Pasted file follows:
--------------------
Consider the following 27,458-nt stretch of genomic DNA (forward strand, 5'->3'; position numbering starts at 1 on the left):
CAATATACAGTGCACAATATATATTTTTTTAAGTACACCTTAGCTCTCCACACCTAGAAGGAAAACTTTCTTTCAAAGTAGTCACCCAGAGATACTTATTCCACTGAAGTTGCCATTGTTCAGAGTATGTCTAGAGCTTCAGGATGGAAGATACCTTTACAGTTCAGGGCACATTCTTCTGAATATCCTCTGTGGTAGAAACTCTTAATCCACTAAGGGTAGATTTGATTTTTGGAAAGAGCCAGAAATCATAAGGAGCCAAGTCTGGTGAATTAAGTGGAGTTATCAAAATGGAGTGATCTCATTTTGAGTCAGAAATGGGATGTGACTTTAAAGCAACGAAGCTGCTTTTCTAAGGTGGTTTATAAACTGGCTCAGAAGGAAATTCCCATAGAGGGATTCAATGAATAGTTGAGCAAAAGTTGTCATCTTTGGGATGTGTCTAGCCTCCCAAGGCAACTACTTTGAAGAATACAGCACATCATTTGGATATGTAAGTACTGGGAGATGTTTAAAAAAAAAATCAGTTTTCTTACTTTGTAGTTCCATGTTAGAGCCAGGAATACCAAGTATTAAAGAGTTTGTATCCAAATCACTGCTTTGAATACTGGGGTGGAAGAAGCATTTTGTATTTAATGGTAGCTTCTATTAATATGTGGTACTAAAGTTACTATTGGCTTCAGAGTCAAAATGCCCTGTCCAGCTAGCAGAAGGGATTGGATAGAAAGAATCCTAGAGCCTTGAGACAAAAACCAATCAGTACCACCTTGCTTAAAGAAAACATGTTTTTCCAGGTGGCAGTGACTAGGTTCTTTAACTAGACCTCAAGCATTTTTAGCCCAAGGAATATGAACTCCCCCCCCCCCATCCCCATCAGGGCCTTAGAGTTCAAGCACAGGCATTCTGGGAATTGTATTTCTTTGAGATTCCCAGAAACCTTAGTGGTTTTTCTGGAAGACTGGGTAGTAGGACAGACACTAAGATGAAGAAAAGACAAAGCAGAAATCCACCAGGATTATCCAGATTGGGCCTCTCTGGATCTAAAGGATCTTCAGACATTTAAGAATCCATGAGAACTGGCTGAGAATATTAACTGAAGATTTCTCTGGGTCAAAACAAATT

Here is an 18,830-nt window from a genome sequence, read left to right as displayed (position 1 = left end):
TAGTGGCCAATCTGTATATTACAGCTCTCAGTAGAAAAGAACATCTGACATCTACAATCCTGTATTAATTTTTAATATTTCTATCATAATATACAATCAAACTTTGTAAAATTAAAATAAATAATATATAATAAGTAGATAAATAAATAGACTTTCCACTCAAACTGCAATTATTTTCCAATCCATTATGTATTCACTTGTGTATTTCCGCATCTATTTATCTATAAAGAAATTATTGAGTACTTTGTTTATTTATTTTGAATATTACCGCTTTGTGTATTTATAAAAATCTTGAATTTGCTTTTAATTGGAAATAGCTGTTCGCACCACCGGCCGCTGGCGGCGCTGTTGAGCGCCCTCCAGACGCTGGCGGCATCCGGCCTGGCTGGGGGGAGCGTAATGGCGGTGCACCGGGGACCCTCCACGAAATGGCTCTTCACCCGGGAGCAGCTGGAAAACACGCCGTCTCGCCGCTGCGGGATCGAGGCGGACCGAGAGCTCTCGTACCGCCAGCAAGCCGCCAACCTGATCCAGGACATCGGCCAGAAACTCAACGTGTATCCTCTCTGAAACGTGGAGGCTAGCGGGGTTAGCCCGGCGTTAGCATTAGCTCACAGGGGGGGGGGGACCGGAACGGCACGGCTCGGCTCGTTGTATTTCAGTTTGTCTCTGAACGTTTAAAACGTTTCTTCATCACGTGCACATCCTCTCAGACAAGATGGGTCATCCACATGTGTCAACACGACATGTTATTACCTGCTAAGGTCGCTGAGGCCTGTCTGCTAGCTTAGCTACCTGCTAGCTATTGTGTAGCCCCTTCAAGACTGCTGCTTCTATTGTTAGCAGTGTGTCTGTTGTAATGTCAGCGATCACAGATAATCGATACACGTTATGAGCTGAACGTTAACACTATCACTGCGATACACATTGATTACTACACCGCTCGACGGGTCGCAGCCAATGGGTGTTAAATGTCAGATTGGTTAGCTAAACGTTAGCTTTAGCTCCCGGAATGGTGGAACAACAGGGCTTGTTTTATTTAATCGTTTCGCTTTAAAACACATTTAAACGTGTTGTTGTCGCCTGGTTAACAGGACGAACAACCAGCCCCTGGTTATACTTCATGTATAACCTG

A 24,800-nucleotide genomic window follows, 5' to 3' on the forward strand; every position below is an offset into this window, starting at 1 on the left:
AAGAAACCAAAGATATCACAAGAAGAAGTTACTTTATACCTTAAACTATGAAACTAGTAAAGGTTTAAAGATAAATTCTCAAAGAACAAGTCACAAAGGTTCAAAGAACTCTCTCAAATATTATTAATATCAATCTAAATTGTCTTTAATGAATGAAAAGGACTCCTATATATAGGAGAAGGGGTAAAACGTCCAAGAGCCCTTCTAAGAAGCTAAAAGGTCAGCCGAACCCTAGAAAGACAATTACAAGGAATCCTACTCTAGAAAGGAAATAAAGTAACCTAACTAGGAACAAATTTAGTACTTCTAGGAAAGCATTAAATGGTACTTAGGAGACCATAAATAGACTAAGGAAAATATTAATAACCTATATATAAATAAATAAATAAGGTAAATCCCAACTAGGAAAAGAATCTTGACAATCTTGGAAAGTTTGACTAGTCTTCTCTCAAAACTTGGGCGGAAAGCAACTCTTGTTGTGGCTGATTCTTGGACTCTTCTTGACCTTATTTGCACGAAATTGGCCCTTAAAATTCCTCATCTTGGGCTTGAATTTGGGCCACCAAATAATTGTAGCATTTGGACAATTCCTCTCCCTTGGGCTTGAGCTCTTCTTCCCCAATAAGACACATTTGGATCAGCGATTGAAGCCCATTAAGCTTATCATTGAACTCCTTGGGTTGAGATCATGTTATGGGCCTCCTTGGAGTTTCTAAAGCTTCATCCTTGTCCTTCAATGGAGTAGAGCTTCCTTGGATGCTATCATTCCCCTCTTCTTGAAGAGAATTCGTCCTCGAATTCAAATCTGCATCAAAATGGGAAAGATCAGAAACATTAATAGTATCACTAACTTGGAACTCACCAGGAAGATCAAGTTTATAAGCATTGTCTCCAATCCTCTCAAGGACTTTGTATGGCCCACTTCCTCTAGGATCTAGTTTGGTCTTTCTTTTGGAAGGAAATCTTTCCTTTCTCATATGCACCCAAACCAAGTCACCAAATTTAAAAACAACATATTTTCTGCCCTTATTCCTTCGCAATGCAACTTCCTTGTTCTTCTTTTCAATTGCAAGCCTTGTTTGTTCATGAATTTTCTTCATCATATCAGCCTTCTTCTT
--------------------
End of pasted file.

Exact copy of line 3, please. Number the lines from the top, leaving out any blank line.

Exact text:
Here is an 18,830-nt window from a genome sequence, read left to right as displayed (position 1 = left end):